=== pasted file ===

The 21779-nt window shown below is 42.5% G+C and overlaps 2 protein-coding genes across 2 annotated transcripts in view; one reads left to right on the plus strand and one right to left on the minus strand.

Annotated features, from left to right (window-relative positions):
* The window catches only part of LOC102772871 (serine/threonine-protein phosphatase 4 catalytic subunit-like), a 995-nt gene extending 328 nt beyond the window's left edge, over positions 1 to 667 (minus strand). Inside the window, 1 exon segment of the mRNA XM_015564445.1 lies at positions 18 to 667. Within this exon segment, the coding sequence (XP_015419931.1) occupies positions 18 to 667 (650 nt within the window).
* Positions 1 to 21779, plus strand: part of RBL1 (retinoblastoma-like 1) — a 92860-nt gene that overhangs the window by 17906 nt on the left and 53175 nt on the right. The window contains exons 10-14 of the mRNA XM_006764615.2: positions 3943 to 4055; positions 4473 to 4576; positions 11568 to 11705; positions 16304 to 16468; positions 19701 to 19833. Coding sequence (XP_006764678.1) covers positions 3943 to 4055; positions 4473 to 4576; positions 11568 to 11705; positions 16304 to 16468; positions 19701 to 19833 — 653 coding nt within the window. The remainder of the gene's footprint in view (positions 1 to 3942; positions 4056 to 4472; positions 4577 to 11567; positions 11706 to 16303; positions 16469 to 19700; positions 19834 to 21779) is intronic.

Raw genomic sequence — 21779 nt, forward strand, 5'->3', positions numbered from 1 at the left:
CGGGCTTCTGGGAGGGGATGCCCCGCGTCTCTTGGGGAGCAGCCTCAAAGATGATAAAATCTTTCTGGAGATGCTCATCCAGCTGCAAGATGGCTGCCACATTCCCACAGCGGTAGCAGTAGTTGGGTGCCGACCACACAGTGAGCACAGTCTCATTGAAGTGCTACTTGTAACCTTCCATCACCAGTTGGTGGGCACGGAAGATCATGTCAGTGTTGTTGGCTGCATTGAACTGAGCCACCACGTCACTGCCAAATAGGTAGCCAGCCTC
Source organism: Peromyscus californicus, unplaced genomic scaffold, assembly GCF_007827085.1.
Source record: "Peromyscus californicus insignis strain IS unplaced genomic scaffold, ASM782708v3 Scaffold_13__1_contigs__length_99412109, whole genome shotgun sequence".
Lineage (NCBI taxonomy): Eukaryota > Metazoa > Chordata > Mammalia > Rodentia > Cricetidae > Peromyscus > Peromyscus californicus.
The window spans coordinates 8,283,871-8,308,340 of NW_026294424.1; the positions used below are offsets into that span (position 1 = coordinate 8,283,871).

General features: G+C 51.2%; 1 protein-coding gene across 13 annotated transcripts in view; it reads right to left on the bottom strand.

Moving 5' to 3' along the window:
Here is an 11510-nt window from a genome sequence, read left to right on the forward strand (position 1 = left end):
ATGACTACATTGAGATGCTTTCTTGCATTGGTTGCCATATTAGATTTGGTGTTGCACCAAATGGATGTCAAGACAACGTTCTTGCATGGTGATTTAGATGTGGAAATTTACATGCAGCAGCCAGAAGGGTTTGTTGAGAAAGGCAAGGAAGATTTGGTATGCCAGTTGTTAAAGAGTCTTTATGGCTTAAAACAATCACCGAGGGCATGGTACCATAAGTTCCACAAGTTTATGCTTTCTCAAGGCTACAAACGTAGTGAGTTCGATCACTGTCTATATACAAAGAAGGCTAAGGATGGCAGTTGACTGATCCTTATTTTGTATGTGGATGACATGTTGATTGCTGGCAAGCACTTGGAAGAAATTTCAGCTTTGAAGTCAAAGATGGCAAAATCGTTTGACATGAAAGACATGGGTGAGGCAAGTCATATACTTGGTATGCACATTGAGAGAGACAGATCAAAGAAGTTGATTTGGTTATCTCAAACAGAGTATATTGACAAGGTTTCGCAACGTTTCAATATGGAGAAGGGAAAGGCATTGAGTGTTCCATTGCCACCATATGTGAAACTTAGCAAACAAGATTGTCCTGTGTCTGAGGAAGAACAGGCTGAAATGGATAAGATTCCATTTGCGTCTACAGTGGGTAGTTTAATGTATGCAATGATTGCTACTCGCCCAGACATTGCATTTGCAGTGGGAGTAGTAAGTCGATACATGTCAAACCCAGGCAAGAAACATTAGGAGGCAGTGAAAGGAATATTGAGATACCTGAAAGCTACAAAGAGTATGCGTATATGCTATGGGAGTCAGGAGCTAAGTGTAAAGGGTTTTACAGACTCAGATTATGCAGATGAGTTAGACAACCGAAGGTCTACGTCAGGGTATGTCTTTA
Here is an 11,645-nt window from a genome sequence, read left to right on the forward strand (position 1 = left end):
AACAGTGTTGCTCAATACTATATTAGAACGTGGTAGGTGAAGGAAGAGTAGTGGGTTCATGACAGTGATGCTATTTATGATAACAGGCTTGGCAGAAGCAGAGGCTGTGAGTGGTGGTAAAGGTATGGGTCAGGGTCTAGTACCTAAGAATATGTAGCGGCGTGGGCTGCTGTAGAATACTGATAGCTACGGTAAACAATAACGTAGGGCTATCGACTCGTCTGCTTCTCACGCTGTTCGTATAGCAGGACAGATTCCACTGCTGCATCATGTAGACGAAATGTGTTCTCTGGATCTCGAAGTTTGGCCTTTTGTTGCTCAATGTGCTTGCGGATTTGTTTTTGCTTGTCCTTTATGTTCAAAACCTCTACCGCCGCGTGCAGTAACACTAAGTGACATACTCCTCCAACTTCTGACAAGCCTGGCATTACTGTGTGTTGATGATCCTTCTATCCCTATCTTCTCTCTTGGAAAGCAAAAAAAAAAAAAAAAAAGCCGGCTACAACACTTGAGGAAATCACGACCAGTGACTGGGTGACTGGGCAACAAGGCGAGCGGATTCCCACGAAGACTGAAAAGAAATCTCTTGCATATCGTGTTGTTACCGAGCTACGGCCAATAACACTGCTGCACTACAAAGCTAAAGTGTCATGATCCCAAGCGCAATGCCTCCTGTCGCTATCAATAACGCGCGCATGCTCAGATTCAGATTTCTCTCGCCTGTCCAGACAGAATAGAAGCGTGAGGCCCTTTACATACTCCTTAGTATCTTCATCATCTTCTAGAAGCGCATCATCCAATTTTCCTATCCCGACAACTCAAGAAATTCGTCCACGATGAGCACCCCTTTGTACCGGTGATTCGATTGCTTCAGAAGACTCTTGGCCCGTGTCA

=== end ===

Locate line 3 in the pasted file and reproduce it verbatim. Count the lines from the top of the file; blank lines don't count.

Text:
* The window catches only part of LOC102772871 (serine/threonine-protein phosphatase 4 catalytic subunit-like), a 995-nt gene extending 328 nt beyond the window's left edge, over positions 1 to 667 (minus strand). Inside the window, 1 exon segment of the mRNA XM_015564445.1 lies at positions 18 to 667. Within this exon segment, the coding sequence (XP_015419931.1) occupies positions 18 to 667 (650 nt within the window).